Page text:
Calm and silent, the Casa Museo Gran Almirante Grau exudes an air of noble peacefulness, a far cry from barked commands and the blast of cannons. For Admiral Miguel Grau, Peru’s hero of the millennium, it was a place of childhood tranquillity, a family home of comfort and wealth.
Born on July 27, 1834 in Piura, Peru, the young Miguel Grau Seminario grew up in this colonial home before he took to the sea at the age of ten. After learning the ropes in the merchant navy, Grau moved to the military fleet and eventually took a command. The War of the Pacific gave him a hero’s death, making a legend of the man and a monument of his former home.
In 1906, the Peruvian authorities placed a simple plaque in honour of Grau on the building’s street-facing wall. When the Piura earthquake of 1912 turned much of the city to rubble, the house was all but ruined.
The Peruvian government declared the building a Historical Monument in 1944, despite the general state of disrepair. Reconstruction work began almost twenty years later – after the building had been placed in the hands of the Naval Ministry.
By the end of 1946, the Naval Ministry had returned the Casa Grau to its former glory. The building was soon designated the Casa Museo Gran Almirante Grau and opened to the public as a museum and monument to the life of Peru’s greatest naval hero.
Admiral Grau and the Monitor Huascar
The museum is a mix of preservation, patriotism and personal artefacts. It is still very much a home, despite the long-dead residents. The elegant dining room is a ghostly space of polished wood, the former diners now portraits hanging from the whitewashed walls.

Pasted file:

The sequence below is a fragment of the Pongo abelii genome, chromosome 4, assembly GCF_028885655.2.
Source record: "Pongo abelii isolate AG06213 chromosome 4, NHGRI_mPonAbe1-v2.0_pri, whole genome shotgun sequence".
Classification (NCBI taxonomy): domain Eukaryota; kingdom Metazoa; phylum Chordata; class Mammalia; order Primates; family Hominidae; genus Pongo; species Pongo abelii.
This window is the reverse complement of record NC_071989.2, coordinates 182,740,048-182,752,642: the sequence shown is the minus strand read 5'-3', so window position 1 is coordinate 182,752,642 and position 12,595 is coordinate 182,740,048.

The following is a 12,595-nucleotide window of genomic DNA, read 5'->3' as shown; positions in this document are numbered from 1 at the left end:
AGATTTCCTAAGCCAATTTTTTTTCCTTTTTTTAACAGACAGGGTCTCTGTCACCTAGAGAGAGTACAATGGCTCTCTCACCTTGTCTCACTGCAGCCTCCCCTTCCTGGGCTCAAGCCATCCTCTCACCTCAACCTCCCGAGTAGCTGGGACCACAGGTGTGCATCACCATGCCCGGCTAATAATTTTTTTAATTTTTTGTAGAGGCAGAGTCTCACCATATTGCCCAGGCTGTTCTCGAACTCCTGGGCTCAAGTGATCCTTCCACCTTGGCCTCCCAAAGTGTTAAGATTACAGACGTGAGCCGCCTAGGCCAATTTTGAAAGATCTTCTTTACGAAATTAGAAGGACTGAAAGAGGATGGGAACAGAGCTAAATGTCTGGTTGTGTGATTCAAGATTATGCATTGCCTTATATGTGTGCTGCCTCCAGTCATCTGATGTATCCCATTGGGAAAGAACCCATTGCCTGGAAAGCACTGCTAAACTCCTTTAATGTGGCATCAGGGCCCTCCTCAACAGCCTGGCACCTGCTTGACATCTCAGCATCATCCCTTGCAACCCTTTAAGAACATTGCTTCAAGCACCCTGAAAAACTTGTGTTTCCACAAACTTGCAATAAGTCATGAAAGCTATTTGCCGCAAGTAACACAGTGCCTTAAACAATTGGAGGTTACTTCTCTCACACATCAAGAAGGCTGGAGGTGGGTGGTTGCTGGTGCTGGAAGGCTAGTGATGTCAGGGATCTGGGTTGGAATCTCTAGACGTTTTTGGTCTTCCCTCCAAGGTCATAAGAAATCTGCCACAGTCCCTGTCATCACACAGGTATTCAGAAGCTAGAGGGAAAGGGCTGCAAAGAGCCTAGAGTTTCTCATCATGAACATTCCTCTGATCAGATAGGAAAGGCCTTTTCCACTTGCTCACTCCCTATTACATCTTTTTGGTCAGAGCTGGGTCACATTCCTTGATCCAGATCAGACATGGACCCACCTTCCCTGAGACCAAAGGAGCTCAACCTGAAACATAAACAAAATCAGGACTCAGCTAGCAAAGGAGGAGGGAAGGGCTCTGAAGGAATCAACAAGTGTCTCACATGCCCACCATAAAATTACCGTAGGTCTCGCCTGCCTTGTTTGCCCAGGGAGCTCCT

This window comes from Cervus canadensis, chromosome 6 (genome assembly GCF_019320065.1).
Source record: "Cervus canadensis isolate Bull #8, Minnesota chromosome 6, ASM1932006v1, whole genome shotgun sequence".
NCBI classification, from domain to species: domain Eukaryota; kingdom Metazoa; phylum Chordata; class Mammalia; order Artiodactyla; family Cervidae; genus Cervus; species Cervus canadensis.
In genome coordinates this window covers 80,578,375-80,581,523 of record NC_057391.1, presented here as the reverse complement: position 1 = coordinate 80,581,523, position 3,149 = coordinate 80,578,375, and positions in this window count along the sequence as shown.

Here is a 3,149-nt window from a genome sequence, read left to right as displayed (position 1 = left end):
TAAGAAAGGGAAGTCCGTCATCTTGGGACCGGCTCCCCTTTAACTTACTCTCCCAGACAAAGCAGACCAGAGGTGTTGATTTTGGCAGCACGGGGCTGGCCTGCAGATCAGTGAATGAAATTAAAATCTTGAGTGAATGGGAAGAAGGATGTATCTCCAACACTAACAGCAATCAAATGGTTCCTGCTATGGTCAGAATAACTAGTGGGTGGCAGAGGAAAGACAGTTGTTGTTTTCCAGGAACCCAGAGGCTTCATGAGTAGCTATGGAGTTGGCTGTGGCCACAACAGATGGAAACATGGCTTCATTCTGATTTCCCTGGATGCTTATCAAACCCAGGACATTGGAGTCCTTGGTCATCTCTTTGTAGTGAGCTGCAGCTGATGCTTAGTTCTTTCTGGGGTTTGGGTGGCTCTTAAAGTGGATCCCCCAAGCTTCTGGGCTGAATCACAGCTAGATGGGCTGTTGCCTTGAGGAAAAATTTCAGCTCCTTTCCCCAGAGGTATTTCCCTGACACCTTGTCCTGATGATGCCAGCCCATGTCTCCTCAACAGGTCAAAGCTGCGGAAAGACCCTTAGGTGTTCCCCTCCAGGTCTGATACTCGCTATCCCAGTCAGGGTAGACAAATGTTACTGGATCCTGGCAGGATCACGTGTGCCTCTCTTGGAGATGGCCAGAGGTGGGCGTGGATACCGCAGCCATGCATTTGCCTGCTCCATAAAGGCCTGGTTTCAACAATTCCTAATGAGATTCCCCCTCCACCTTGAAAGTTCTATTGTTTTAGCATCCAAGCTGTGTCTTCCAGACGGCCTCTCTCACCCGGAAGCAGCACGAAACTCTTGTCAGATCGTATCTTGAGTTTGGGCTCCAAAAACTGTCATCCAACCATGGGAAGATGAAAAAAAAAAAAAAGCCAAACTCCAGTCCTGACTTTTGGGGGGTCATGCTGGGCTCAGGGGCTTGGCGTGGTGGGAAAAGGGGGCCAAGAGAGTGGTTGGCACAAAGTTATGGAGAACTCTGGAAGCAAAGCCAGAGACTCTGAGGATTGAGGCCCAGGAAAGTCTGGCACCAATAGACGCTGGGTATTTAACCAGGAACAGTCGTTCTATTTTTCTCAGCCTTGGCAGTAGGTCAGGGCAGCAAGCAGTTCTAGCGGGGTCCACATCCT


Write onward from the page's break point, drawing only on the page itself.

Artefacts include buckles, belts, guns and medals once owned by the honourable Grau, carefully laid in glass cabinets. You will also find a scale model of the monitor Huascar, the small ship in which Grau hassled and harried the far stronger Chilean fleet.
As great an icon as the man himself, the real Huascar currently floats on Chilean waters, a consistently controversial prize of war.
While the Peruvian public may clamour for its return, the naval recruits on duty in Piura, and in the museum itself, tend not to agree: “They won it fair and square; the winners take the spoils.”
Visiting the Miguel Grau Museum in Piura, Peru
The Miguel Grau Museum, known locally as the Casa Grau, is located on Tacna 662, not far from Piura’s Plaza de Armas.
Opening times vary, but the museum is normally open from 9.00 am to 12 pm and 3.00 pm until 6.00 pm Monday to Friday, and 9.00 am until midday on weekends.
There is no admission fee, but it is customary to sign the guest book and leave a donation at the end of your visit.
ENTERTAINMENT TIP: If looking for fun at night, or to watch sports during the day, or even a taste of home, visit the Wild Rover Hostels Chain for great food, sports and beer! Entrance to their bars is free even for non-guests